The general gist of the post by bughuntress is giving details of 5 lame reasons why companies do not hire competent testers, but while reading through it I could not help but feel that maybe the post was being a bit harsh by calling them lame. Therefore over the next few blog posts I will look at each of those 5 “Lame” reasons and assess whether they are as lame as proclaimed by the original post.  This post we look at lack of time or budget.

Lack of budget or time.

What bughuntress says:

Usually this excuse leads to making programmers do testers’ work. Indeed, testing by programmers themselves can save you some money. But you should take into the consideration, that hiring a tester is cheaper than hiring a programmer of the same level, so you will pay programmers for work that testers can do for less salary.

Another obvious thing is that when testing their own code programmers tend to miss some errors which testers wouldn’t. All in all, while developing a complex project it will become clear that testers are more of an investment than useless spending of money

So is lack of budget or time a lame excuse for not hiring testers? in my opinion the answer is a very short one. two letters short.. its “NO”.

Getting into the specifics of what bughntress is saying; I agree that when you don’t have dedicated testers, but you do wish to perform some form of testing, then there is a good chance that the testing will be done by your developers, or maybe your analysts, or BA’s or stakeholders. Are testers cheaper than these other people? probably, but are your testers (should you hire them) going to be always 100% utilised as testers?  if they are not then there will be time when they will be burning cost without adding value, unless they bring other skills in which case your still using one of those resource I mentioned a minute ago.

Also, I think that the view a developer testing their own code are more likely to miss an error that a tester would not is a little old fashioned and a bit of a myth in my experience. Even if they were the case just because you don’t have a dedicated test team, does not mean that a developer has to “mark his own homework”; peer reviews or any of the other roles I mentioned above could add a different viewpoint on the product being tested and add value. With these other things some pretty descent testing can still be achieved without the additional outlay for a dedicated tester in my opinion.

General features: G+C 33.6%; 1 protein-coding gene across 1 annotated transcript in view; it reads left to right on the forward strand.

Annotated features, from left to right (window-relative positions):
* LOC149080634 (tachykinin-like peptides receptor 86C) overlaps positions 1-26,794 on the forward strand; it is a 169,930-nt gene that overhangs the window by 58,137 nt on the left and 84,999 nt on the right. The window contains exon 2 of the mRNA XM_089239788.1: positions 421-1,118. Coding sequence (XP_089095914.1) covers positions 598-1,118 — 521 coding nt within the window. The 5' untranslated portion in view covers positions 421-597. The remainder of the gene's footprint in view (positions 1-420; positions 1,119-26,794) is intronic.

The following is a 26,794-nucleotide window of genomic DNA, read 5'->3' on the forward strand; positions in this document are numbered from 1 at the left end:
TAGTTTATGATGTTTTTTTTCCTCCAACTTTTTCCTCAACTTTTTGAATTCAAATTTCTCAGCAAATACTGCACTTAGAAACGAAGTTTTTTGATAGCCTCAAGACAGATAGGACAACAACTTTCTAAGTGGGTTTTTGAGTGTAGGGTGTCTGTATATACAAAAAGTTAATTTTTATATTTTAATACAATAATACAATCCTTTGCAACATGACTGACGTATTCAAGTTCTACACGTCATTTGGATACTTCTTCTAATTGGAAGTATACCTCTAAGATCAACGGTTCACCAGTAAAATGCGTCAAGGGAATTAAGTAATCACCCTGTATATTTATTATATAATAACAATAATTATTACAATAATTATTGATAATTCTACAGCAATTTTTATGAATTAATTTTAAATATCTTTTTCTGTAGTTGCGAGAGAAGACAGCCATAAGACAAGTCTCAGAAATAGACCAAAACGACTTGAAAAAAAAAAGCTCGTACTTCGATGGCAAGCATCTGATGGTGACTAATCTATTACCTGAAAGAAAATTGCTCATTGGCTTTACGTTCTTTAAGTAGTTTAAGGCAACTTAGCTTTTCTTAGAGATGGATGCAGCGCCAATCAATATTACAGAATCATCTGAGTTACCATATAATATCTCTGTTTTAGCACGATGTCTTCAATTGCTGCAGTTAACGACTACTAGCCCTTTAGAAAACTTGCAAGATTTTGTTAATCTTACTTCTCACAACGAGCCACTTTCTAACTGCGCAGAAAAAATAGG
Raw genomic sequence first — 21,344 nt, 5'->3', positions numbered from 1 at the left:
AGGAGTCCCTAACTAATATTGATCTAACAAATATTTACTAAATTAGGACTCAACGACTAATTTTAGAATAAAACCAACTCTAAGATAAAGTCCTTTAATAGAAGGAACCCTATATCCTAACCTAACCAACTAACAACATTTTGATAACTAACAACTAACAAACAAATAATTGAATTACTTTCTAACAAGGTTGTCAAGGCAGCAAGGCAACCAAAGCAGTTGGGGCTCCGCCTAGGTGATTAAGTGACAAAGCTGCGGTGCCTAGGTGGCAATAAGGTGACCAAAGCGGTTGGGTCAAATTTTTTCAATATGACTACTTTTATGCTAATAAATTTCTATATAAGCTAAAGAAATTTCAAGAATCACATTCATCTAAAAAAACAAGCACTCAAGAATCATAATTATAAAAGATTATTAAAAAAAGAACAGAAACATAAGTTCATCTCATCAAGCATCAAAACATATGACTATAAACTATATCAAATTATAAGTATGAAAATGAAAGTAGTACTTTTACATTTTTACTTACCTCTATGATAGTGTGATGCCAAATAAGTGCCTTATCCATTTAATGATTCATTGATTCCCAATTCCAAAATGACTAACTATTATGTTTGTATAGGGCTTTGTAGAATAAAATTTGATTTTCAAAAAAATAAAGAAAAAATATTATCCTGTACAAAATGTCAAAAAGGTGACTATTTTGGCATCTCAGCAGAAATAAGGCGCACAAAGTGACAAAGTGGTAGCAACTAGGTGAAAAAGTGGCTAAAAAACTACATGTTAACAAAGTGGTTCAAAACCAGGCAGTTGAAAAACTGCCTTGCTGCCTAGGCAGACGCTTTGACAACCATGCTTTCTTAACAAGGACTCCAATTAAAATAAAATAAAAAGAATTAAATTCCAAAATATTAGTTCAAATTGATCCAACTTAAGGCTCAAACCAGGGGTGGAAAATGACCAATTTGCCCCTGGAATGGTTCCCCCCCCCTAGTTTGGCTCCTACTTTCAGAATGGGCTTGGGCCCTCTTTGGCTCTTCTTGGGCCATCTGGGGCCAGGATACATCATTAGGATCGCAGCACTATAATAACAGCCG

My Verdict: Not a lame excuse. There are very valid reasons why time or budget restrictions would mean that it was not viable or indeed sensible to hire a dedicated tester, and to assume that developers cant test is both wrong and disrespectful in my opinion.

No really its OK to blame

“It’s not a blame culture that we work within, but at the end of the day it will always be someone’s fault”….

I used to say this phrase a lot tongue in cheek when someone started talking about the “no blame culture”; in fact I still do; but I always believed that laying blame was a non-productive action, and only served to demoralise. My view however seems to have changed on this subject, and although I cannot pinpoint when they changed, it was brought to my attention after reading the following tweet from Jari Laakso: